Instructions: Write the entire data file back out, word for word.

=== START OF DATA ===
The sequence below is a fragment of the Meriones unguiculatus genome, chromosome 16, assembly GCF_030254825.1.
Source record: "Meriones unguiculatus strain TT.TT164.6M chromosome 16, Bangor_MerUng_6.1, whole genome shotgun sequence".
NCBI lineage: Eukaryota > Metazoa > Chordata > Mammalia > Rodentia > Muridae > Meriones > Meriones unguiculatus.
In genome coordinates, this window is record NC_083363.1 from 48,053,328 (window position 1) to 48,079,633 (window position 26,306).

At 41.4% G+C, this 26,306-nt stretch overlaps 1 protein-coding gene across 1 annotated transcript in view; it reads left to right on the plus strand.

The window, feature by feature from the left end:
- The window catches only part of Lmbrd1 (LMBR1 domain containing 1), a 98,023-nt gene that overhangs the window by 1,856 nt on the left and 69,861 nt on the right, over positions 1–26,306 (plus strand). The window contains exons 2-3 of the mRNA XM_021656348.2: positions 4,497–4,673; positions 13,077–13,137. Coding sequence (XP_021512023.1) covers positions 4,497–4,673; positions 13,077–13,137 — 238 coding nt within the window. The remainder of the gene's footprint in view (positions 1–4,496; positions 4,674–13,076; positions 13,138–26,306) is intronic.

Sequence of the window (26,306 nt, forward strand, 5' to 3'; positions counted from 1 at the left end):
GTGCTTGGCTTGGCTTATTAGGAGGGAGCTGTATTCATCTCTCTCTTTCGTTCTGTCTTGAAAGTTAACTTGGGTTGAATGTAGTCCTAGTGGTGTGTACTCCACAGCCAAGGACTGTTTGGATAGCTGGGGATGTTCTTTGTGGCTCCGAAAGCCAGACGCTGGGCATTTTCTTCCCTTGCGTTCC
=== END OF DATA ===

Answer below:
The sequence below is a fragment of the Meriones unguiculatus genome, chromosome 16, assembly GCF_030254825.1.
Source record: "Meriones unguiculatus strain TT.TT164.6M chromosome 16, Bangor_MerUng_6.1, whole genome shotgun sequence".
NCBI lineage: Eukaryota > Metazoa > Chordata > Mammalia > Rodentia > Muridae > Meriones > Meriones unguiculatus.
In genome coordinates, this window is record NC_083363.1 from 48,053,328 (window position 1) to 48,079,633 (window position 26,306).

At 41.4% G+C, this 26,306-nt stretch overlaps 1 protein-coding gene across 1 annotated transcript in view; it reads left to right on the plus strand.

The window, feature by feature from the left end:
- The window catches only part of Lmbrd1 (LMBR1 domain containing 1), a 98,023-nt gene that overhangs the window by 1,856 nt on the left and 69,861 nt on the right, over positions 1–26,306 (plus strand). The window contains exons 2-3 of the mRNA XM_021656348.2: positions 4,497–4,673; positions 13,077–13,137. Coding sequence (XP_021512023.1) covers positions 4,497–4,673; positions 13,077–13,137 — 238 coding nt within the window. The remainder of the gene's footprint in view (positions 1–4,496; positions 4,674–13,076; positions 13,138–26,306) is intronic.

Sequence of the window (26,306 nt, forward strand, 5' to 3'; positions counted from 1 at the left end):
GTGCTTGGCTTGGCTTATTAGGAGGGAGCTGTATTCATCTCTCTCTTTCGTTCTGTCTTGAAAGTTAACTTGGGTTGAATGTAGTCCTAGTGGTGTGTACTCCACAGCCAAGGACTGTTTGGATAGCTGGGGATGTTCTTTGTGGCTCCGAAAGCCAGACGCTGGGCATTTTCTTCCCTTGCGTTCC